The park contains a number of amenities, such as two bowling greens, an extensive children's play area, a cricket wicket, tennis courts, basketball hoops, a skateboard bowl and a mix of undulating open spaces and woodland. It also contains a community-run walled garden which hosts a number of events throughout the year such as plant and herb sales, charity fundraisers and apple-juicing days. There is also a small museum of gardening tools housed within the walled garden.


There are three well regarded primary schools that serve the local community: Meersbrook Bank Primary School, Carfield Primary School and Mundella Primary School. All three received overall "Good" ratings in their latest Ofsted inspections. [3] [4] [5] All three also exceeded national expectations in the 2014 national assessments taken by pupils at the end of Key Stage Two, with Meersbrook Bank Primary School receiving some of the best results in the city (97% of pupils achieved Level 4 or above in Reading, Writing and Maths). [6] In 2012, 2013 and 2014, 74% of GCSE students in Meersbrook achieved 5 or more A*-C grades including English and Maths, compared to a national average of 53.8% and a Sheffield average of 54%.

Buildings of interest

St Paul's Church St Paul's Church (Meersbrook) 09-02-06.jpg
St Paul's Church


Related Research Articles

River Sheaf River in South Yorkshire, England

The River Sheaf in Sheffield, South Yorkshire, England, flows northwards, past Dore, through Abbeydale and north of Heeley. It then passes into a culvert, through which it flows under the centre of Sheffield before joining the River Don. This lower section of the River Sheaf, together with the River Don between the Blonk Street and Lady's Bridges, formed two sides of the boundary of Sheffield Castle.

Dronfield Human settlement in England

Dronfield is a town in North East Derbyshire, England, which includes Dronfield Woodhouse and Coal Aston. It lies in the valley of the River Drone between Chesterfield and Sheffield. The Peak District National Park is three miles (4.8 km) to the west. The name means open land infested with drones.

Bishops House

Bishops' House is a half-timbered house in the Norton Lees district of the City of Sheffield, England. It was built c. 1500 and is located on the southern tip of Meersbrook Park. It is one of the three surviving timber-framed houses in the city.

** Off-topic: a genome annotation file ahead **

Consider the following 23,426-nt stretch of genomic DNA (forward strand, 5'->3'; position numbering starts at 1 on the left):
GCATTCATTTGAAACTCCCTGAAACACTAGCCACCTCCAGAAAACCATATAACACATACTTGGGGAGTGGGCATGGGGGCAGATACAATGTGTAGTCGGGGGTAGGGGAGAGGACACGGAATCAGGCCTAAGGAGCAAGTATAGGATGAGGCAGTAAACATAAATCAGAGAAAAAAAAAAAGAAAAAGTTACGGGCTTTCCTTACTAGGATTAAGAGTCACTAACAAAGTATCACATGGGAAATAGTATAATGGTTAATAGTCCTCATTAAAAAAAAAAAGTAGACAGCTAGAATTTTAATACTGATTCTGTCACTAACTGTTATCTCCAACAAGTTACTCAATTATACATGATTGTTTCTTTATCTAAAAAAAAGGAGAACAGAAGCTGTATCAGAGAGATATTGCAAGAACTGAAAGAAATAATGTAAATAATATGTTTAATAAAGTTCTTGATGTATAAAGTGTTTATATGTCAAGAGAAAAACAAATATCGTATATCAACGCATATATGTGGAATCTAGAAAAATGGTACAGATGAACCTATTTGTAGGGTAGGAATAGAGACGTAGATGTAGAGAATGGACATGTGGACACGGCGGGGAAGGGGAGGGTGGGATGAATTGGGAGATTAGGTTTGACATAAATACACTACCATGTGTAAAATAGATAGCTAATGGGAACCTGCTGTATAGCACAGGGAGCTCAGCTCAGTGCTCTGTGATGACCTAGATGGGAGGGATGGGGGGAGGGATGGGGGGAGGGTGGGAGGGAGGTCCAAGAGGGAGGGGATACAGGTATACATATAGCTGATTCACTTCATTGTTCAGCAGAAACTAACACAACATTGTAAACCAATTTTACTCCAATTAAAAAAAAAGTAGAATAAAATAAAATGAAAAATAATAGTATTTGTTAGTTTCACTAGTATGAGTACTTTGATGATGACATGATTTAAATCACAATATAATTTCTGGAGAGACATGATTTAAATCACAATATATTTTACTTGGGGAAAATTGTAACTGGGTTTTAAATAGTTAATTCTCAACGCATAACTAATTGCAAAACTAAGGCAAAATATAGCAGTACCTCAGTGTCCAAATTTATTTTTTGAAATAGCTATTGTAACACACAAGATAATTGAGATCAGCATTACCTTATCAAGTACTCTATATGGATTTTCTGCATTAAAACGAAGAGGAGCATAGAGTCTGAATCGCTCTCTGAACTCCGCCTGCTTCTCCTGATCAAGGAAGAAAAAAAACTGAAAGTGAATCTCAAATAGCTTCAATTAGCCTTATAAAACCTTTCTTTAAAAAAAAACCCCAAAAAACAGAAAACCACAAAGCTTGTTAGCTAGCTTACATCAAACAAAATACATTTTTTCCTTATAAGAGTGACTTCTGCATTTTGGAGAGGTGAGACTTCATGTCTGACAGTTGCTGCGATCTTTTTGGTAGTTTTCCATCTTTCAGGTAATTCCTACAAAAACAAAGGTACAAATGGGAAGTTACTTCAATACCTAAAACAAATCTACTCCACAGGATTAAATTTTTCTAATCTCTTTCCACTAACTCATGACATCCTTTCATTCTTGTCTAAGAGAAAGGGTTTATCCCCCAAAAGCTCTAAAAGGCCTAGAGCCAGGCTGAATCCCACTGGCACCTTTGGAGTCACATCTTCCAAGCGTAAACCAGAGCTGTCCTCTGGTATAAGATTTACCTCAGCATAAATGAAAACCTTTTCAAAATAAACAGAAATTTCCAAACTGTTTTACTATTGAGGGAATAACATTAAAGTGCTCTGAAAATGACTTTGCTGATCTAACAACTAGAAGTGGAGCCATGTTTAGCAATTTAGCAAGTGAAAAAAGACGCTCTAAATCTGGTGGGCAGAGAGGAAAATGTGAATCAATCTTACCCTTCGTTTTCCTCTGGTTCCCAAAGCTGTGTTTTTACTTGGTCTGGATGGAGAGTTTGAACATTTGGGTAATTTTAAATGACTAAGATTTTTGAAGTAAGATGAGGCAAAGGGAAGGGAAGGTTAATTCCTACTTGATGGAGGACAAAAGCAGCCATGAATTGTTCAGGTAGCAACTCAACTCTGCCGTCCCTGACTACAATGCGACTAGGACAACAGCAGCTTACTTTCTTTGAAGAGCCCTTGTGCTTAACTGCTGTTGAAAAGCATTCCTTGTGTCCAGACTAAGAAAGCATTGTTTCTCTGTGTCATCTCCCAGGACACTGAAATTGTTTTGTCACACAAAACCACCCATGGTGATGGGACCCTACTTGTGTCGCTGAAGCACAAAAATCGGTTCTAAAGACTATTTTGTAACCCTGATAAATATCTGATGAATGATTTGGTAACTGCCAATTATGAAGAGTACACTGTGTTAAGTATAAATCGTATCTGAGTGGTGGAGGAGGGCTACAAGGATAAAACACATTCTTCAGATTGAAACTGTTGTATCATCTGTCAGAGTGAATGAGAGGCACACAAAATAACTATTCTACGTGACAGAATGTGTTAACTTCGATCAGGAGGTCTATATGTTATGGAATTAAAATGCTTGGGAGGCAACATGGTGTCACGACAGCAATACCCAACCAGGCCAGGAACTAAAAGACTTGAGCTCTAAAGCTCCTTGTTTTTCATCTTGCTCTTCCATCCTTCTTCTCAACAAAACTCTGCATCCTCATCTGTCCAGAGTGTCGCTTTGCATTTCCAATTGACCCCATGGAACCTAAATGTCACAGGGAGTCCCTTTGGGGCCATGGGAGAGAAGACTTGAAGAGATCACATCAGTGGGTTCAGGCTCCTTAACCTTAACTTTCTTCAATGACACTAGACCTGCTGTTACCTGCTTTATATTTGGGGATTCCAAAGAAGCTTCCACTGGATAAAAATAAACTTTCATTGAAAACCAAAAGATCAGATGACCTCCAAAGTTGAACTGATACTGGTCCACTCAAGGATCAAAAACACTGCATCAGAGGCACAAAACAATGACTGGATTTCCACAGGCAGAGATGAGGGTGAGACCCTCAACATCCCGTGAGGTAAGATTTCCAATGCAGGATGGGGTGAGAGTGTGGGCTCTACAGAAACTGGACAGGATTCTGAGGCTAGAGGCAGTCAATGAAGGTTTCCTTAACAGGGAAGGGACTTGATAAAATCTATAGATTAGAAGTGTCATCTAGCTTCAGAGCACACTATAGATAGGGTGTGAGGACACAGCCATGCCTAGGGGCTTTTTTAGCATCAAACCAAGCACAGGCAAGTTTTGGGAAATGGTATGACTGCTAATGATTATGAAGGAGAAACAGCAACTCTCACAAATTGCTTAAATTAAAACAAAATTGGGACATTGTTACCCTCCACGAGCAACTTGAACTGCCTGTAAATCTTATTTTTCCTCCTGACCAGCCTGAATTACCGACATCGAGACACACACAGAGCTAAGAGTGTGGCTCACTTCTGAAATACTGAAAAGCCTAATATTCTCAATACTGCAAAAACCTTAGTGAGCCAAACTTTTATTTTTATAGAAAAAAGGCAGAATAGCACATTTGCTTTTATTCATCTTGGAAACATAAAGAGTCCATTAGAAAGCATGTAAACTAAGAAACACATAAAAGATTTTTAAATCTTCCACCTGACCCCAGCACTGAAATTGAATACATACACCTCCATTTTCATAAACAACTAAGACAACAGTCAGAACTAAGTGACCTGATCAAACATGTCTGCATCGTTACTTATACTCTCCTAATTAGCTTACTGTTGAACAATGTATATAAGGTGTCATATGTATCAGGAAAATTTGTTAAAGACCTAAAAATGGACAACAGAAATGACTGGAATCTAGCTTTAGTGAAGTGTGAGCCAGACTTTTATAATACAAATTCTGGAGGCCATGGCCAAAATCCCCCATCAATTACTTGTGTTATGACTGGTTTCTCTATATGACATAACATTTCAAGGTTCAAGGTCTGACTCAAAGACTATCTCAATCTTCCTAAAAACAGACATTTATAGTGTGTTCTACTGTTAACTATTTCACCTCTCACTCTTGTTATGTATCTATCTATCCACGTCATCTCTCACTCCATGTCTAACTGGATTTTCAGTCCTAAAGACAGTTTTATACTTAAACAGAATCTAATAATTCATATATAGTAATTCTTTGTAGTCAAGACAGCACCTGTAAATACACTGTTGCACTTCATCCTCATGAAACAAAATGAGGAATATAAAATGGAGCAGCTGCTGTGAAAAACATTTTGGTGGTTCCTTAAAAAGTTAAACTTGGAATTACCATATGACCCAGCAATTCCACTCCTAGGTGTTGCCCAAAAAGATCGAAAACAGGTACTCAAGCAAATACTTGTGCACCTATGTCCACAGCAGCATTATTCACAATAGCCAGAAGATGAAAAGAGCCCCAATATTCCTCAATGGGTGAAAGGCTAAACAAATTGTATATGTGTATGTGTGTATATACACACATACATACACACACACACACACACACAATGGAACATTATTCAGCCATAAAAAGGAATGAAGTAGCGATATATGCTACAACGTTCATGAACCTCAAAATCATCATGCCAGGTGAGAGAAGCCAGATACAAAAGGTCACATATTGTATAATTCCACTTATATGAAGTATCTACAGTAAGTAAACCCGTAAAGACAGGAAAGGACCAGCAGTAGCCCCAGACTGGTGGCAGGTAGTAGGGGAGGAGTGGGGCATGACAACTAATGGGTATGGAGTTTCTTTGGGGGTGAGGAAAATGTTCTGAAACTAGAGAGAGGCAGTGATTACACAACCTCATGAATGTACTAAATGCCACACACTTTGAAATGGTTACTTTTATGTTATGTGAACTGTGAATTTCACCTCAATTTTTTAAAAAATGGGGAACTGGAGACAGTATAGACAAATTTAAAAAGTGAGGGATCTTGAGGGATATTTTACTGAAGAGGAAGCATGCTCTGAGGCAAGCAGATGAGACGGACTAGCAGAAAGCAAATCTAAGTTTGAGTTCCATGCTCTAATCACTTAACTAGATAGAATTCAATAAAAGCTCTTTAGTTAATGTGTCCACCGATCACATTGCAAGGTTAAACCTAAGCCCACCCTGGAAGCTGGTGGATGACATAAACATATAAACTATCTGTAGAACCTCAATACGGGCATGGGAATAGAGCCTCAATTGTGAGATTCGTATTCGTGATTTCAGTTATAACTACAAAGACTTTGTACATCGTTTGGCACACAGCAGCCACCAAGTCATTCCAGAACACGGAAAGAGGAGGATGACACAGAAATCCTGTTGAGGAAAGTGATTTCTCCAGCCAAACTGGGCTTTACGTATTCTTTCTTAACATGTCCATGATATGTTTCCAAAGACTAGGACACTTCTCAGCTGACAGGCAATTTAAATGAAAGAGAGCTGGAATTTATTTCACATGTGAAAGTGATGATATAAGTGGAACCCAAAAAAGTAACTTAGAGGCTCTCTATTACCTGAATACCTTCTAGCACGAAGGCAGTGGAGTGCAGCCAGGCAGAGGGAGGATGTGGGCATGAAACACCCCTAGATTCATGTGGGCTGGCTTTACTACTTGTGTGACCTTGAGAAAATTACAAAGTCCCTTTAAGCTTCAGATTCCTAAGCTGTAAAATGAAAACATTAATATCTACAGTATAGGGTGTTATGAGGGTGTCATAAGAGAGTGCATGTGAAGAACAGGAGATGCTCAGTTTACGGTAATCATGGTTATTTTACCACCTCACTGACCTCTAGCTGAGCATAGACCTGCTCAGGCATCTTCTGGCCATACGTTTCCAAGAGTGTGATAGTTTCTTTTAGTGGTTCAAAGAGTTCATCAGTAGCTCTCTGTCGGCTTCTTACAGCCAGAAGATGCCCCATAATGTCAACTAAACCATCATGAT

Beauchief and Greenhill Electoral ward in the City of Sheffield, South Yorkshire, England

Beauchief and Greenhill ward—which includes the districts of Batemoor, Beauchief, Chancet Wood, Greenhill, Jordanthorpe, and Lowedges—is one of the 28 electoral wards in City of Sheffield, England. It is located in the southern part of the city and covers an area of 2.4 square miles (6.2 km2). The population of this ward in 2016 was estimated to be 19,669 people in 9,209 houses.

Heeley Human settlement in England

Heeley is a former cluster of villages. Which all now form a suburb in the south of the City of Sheffield, England. The village has existed at least since 1343, its name deriving from Heah Leah, High Lea then Hely, meaning a high, woodland clearing. Originally Heeley was divided into three: Upper Heeley was around the intersection of Myrtle Road and Heeley Green, Middle Heeley was on the Gleadless Road at Well Road, and Lower Heeley was on the London Road around Artisan View. At the 2011 Census the village formed part of the Gleadless Valley ward of the City of Sheffield.

Gleadless Valley (ward) Electoral ward in the City of Sheffield, South Yorkshire, England

Gleadless Valley ward—which includes the districts of Gleadless Valley, Heeley, Lowfield, and Meersbrook—is one of the 28 electoral wards in City of Sheffield, England. It is located in the southern part of the city and covers an area of 4.5 km2. The population of this ward in 2011 was 21,089 people in 9,516 households. It is one of the five wards that form the Sheffield Heeley parliamentary constituency in the House of Commons. Gleadless Valley actually describes the valley that separates Hemsworth from Herdings, and is a broad area that covers several housing estates: Hemsworth, Herdings and Rollestone. Gleadless Valley is bordered by Gleadless and Norton.

Graves Park (ward) Electoral ward in the City of Sheffield, South Yorkshire, England

Graves Park ward—which includes the districts of Norton, Norton Lees, Norton Woodseats, and Woodseats—is one of the 28 electoral wards in City of Sheffield, England. It is located in the southern part of the city and covers an area of 5.8 km2. The population of this ward in 2011 was 16,705 people in 7,464 households. It is one of the five wards that form the Sheffield Heeley parliamentary constituency in the House of Commons. The districts of this ward were in the historic county of Derbyshire, but they have now been absorbed into the metropolitan borough of Sheffield, thus placing them in the ceremonial county of South Yorkshire.